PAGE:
The US Congress approved a bill on same-sex marriage and sent it to the White House.
The House of Representatives passed the Respect for Marriage Act in a 258-169-1 vote on Thursday, a week after it went through the Senate, reports Xinhua news agency.
In a statement, President Joe Biden called the approval "a critical step to ensure that Americans have the right to marry the person they love".
"The bipartisan passage of the Respect for Marriage Act will give peace of mind to millions of LGBTQI+ and interracial couples who are now guaranteed the rights and protections to which they and their children are entitled," Biden was quoted as saying in a statement issued by the White House.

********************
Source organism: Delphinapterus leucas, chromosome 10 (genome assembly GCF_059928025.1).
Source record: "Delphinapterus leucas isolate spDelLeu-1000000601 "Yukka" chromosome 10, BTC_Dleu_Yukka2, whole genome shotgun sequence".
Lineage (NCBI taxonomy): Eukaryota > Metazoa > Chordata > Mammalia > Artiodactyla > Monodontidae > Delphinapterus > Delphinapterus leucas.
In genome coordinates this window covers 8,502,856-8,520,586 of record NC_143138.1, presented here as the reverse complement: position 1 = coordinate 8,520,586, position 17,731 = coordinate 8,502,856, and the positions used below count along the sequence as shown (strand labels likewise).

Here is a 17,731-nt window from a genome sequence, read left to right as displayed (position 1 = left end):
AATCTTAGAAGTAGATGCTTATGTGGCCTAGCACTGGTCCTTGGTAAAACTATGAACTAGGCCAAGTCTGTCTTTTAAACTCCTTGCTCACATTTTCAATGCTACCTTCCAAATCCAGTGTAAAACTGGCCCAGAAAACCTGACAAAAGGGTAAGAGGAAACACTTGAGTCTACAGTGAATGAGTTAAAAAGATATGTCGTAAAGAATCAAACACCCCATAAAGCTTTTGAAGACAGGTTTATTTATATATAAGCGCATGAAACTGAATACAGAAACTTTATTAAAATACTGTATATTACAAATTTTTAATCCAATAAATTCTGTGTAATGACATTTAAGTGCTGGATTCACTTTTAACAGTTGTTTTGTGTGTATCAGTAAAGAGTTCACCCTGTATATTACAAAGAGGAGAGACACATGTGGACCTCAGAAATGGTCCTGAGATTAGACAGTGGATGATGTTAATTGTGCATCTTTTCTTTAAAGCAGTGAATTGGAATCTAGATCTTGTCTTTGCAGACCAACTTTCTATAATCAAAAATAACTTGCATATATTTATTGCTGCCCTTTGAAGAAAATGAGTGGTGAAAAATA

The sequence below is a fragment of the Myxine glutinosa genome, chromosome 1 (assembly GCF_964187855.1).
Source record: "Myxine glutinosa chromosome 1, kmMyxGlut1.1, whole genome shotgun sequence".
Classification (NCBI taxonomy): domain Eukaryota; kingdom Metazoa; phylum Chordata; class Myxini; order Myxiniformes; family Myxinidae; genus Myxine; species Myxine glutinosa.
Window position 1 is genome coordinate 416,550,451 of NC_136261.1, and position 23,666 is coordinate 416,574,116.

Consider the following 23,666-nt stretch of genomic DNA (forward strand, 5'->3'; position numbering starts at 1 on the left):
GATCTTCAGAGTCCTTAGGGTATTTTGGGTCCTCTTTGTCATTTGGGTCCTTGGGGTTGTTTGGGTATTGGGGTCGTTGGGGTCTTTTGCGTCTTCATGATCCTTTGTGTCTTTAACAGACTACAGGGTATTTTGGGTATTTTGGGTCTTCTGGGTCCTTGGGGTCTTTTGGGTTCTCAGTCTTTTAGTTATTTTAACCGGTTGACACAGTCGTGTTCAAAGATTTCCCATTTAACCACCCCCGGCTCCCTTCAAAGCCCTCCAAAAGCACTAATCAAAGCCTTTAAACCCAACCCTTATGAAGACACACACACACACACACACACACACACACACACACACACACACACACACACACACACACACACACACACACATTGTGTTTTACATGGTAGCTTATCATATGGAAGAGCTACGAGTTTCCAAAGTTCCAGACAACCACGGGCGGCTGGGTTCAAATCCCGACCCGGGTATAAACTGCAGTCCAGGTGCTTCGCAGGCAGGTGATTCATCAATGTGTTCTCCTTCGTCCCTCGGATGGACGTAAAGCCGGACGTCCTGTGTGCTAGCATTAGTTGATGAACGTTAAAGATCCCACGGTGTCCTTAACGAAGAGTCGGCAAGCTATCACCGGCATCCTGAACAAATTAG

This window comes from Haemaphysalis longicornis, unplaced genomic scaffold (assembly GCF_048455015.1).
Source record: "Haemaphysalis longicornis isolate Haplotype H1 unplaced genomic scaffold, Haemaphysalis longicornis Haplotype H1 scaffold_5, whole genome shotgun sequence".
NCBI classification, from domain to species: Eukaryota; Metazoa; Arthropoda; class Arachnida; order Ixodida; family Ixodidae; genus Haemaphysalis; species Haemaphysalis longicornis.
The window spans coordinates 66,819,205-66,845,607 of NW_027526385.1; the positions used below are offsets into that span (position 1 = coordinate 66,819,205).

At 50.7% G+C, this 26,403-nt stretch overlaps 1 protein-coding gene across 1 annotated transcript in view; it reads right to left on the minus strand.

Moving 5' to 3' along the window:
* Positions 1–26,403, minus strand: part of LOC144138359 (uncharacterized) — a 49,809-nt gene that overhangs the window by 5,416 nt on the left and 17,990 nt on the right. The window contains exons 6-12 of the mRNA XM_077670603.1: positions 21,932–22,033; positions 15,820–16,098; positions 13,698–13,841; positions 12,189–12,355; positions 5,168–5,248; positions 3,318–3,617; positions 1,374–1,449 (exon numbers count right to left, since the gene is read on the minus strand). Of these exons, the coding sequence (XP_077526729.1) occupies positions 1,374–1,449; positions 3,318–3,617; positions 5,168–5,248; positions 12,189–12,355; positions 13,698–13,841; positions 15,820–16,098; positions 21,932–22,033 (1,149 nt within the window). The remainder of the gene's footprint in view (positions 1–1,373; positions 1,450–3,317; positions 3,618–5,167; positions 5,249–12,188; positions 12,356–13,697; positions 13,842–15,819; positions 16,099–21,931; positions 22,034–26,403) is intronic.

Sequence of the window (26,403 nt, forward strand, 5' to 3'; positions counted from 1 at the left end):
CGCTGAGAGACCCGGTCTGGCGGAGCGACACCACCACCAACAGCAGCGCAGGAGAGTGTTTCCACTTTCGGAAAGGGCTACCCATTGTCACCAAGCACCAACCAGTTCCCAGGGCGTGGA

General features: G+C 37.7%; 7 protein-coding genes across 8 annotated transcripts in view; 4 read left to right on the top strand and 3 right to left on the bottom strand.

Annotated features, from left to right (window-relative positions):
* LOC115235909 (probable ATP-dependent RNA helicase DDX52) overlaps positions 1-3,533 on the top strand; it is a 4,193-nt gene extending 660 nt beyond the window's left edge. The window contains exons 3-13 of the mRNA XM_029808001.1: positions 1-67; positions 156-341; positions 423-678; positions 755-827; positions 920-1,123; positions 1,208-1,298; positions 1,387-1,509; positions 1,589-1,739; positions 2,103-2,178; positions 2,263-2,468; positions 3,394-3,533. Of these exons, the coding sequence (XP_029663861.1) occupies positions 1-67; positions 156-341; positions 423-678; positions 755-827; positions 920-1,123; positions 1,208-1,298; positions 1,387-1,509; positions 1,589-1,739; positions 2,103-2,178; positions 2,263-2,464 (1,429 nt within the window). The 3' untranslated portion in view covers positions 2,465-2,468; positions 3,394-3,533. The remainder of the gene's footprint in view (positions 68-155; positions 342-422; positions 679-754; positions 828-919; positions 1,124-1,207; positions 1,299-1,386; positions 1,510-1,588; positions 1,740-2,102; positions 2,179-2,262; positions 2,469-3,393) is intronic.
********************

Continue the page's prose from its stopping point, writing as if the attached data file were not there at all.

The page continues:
The President further said that "we must never stop fighting for full equality for LGBTQI+ Americans and all Americans".
The legislation was introduced this summer after a conservative Supreme Court justice signaled that rulings on marriage equality and contraception should be reconsidered.
While the bill would not set a national requirement that all states must legalise same-sex marriage, it would require individual states to recognise another state's legal marriage.
In the event the Supreme Court might overturn its 2015 Obergefell v. Hodges decision that legalised same-sex marriage, a state could still pass a law to ban same-sex marriage, but that state would be required to recognise a same-sex marriage from another state.